Unravelling yarns : how might knitting narratives inform critical pedagogical practice? : a thesis presented in partial fulfilment of the requirements for the degree of Master of Education at Massey University, New Zealand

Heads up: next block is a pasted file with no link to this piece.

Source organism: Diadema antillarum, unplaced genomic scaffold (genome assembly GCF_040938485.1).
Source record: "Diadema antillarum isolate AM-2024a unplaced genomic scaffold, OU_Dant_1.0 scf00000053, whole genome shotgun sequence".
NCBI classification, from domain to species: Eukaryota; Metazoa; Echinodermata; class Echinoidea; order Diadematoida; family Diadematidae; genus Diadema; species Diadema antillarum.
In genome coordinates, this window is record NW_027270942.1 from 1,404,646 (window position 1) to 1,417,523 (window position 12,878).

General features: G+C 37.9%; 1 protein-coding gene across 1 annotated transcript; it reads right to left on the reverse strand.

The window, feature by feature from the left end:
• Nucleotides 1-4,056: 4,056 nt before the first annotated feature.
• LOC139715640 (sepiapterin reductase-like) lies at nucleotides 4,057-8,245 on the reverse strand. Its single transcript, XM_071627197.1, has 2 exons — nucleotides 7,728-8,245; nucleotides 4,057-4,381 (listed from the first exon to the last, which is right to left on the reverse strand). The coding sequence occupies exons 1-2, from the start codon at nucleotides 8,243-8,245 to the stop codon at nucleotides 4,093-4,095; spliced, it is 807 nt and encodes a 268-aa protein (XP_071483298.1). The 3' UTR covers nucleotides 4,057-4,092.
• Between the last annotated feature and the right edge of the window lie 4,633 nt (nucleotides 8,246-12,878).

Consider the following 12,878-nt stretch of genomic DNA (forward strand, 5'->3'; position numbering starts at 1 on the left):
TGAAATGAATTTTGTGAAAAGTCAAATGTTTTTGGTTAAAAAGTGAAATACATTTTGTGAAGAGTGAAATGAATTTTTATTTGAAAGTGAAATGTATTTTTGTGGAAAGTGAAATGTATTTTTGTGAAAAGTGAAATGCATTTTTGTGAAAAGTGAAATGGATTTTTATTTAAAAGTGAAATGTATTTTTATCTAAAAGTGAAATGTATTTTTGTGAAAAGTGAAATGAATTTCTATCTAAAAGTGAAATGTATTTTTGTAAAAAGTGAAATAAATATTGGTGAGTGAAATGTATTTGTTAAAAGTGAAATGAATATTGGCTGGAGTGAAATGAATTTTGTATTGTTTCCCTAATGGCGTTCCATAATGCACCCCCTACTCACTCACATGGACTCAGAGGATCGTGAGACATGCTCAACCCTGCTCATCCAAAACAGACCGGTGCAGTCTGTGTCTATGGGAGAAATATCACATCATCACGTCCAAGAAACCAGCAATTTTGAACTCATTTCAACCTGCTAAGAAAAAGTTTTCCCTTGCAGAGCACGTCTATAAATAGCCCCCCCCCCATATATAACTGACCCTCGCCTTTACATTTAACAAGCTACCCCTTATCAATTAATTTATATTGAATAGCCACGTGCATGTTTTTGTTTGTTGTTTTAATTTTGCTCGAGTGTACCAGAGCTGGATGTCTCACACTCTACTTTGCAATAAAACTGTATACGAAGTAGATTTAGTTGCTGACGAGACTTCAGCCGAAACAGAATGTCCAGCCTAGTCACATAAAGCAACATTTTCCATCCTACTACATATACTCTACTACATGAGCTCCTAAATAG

This thesis uses narrative research methodologies to explore the experiences of women and knitting, and examines how those experiences might be used productively to enable educators to develop critical pedagogy skills in the classroom. Through gathering knitting narratives, a learning space is created for voices that are often unheard, to (re)examine and reflect on experiences of the past and present in order to generate new understandings. Narratives have been collected from four women whose lives span three generations; the researcher, her mother, mother-in-law, and daughter. This spans time periods from World War II up until the present day. Field texts for each participant have been written using data from interviews, reflective writing, and photographs. Wider themes have been identified and examined in an educational context relating to the development of the critical classroom. Additional data have been collected from books, online newspapers, journal articles and published reports. This thesis posits that there are specific areas that might be useful for educators to examine further, to establish critical pedagogical philosophies in formal educational settings. The themes consider the importance of belonging, examining privilege, acknowledging the whole self, and the value of alternative sites of learning. These themes also encourage educators in turn to consider new perspectives through self-study, and to understand the experiences of their learners and the communities to which they belong. Finally, specific recommendations for educators, relating to the themes, are made.